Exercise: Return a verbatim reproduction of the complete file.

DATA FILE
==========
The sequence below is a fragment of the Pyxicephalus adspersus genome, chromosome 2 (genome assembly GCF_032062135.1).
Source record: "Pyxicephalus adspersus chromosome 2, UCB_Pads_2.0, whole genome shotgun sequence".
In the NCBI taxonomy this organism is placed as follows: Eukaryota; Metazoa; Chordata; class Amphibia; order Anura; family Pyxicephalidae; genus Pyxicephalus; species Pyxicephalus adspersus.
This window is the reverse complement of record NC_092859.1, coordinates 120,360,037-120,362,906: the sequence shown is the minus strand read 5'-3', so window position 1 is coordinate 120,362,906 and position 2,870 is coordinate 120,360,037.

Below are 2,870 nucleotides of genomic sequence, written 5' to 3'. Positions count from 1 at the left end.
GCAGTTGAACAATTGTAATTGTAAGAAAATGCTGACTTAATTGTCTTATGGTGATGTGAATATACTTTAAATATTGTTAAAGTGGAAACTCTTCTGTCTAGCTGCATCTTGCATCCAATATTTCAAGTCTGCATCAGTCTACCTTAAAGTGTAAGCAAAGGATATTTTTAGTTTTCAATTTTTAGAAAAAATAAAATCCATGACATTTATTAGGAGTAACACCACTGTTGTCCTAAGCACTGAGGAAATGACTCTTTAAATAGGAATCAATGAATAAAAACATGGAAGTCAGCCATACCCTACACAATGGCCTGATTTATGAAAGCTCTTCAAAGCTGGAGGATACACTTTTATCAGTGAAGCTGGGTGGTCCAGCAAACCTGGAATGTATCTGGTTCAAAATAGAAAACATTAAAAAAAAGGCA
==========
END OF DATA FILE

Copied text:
The sequence below is a fragment of the Pyxicephalus adspersus genome, chromosome 2 (genome assembly GCF_032062135.1).
Source record: "Pyxicephalus adspersus chromosome 2, UCB_Pads_2.0, whole genome shotgun sequence".
In the NCBI taxonomy this organism is placed as follows: Eukaryota; Metazoa; Chordata; class Amphibia; order Anura; family Pyxicephalidae; genus Pyxicephalus; species Pyxicephalus adspersus.
This window is the reverse complement of record NC_092859.1, coordinates 120,360,037-120,362,906: the sequence shown is the minus strand read 5'-3', so window position 1 is coordinate 120,362,906 and position 2,870 is coordinate 120,360,037.

Below are 2,870 nucleotides of genomic sequence, written 5' to 3'. Positions count from 1 at the left end.
GCAGTTGAACAATTGTAATTGTAAGAAAATGCTGACTTAATTGTCTTATGGTGATGTGAATATACTTTAAATATTGTTAAAGTGGAAACTCTTCTGTCTAGCTGCATCTTGCATCCAATATTTCAAGTCTGCATCAGTCTACCTTAAAGTGTAAGCAAAGGATATTTTTAGTTTTCAATTTTTAGAAAAAATAAAATCCATGACATTTATTAGGAGTAACACCACTGTTGTCCTAAGCACTGAGGAAATGACTCTTTAAATAGGAATCAATGAATAAAAACATGGAAGTCAGCCATACCCTACACAATGGCCTGATTTATGAAAGCTCTTCAAAGCTGGAGGATACACTTTTATCAGTGAAGCTGGGTGGTCCAGCAAACCTGGAATGTATCTGGTTCAAAATAGAAAACATTAAAAAAAAGGCA